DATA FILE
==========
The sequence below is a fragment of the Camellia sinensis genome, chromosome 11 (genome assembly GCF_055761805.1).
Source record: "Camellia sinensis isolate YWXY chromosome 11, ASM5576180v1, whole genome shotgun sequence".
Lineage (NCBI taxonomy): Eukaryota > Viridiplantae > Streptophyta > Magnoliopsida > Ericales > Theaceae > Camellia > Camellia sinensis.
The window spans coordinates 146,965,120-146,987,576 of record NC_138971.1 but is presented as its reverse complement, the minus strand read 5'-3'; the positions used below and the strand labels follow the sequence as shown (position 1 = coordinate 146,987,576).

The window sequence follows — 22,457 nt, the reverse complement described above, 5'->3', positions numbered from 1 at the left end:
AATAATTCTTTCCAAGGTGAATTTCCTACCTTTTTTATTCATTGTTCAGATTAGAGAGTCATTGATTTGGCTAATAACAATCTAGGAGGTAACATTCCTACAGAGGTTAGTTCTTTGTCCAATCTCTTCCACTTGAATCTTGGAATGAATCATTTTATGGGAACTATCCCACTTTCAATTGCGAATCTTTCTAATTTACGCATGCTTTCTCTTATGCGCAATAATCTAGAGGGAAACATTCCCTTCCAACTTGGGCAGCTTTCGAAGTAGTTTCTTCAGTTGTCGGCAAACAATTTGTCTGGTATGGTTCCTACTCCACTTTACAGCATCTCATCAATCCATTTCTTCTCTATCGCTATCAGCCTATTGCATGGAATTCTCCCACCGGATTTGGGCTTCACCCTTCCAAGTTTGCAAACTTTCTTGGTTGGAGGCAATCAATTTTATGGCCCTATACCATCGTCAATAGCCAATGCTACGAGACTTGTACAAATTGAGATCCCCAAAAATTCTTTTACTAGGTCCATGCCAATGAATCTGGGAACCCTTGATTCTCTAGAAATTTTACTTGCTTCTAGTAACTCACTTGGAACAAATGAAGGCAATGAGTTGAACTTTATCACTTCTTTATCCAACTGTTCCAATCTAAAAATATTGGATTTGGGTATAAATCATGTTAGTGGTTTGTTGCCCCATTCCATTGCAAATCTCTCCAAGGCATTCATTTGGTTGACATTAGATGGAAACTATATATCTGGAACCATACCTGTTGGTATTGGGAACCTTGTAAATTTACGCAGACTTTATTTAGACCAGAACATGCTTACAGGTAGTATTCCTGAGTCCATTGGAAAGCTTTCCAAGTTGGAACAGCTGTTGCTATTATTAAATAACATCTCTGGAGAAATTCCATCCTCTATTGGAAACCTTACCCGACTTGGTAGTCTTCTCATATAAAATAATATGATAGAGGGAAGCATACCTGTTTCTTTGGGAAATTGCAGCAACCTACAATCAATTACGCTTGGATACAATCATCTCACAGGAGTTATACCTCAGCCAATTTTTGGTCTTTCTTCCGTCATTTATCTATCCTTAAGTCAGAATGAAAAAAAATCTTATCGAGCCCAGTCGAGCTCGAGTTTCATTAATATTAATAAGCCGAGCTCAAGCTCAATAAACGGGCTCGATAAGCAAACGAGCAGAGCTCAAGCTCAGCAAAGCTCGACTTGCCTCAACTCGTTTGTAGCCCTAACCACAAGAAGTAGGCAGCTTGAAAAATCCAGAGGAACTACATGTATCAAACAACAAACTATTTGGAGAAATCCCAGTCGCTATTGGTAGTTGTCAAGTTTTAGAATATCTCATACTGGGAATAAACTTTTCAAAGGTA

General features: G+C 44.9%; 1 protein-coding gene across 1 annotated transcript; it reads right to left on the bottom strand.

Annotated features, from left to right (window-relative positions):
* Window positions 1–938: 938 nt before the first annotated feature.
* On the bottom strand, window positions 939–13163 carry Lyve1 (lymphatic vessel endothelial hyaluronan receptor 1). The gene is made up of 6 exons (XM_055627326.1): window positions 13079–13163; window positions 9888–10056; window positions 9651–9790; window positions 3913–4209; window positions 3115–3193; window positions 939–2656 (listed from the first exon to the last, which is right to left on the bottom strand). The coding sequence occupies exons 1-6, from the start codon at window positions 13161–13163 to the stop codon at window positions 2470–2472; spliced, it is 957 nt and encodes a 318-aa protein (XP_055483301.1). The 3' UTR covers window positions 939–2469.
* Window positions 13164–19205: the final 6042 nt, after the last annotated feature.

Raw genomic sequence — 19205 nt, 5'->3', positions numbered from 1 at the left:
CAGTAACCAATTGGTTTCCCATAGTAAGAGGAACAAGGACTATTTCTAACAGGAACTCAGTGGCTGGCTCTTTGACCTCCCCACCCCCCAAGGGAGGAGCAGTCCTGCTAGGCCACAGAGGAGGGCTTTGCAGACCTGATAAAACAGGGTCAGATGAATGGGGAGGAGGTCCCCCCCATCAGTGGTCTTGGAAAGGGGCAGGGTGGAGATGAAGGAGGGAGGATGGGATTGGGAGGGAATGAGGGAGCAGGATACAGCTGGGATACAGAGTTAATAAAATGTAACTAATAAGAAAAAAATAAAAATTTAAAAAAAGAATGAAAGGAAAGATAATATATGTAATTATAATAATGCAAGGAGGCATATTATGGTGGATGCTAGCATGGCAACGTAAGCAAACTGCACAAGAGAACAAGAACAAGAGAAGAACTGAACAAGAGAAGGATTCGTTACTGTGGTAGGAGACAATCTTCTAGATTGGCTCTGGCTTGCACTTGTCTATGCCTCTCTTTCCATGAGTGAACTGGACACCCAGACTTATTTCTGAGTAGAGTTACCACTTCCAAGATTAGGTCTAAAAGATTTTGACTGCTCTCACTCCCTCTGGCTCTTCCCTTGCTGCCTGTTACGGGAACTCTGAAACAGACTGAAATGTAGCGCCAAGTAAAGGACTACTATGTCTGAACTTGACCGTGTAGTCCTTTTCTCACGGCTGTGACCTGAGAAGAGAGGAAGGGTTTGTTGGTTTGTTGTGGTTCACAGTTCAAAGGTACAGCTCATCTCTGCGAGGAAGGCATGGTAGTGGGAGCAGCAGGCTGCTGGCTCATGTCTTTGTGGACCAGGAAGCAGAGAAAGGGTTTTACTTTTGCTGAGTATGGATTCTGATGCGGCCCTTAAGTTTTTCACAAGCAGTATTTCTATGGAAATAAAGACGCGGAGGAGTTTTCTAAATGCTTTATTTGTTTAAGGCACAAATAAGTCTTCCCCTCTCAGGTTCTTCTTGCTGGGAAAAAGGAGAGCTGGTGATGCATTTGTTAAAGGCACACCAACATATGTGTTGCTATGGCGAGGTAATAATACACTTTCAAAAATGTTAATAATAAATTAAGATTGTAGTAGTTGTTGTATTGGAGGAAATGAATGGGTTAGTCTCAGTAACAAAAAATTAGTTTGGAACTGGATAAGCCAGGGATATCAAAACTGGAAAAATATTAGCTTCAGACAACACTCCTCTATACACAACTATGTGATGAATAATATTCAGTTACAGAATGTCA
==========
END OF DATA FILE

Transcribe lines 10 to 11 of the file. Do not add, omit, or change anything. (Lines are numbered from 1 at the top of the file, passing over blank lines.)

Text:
* On the bottom strand, window positions 939–13163 carry Lyve1 (lymphatic vessel endothelial hyaluronan receptor 1). The gene is made up of 6 exons (XM_055627326.1): window positions 13079–13163; window positions 9888–10056; window positions 9651–9790; window positions 3913–4209; window positions 3115–3193; window positions 939–2656 (listed from the first exon to the last, which is right to left on the bottom strand). The coding sequence occupies exons 1-6, from the start codon at window positions 13161–13163 to the stop codon at window positions 2470–2472; spliced, it is 957 nt and encodes a 318-aa protein (XP_055483301.1). The 3' UTR covers window positions 939–2469.
* Window positions 13164–19205: the final 6042 nt, after the last annotated feature.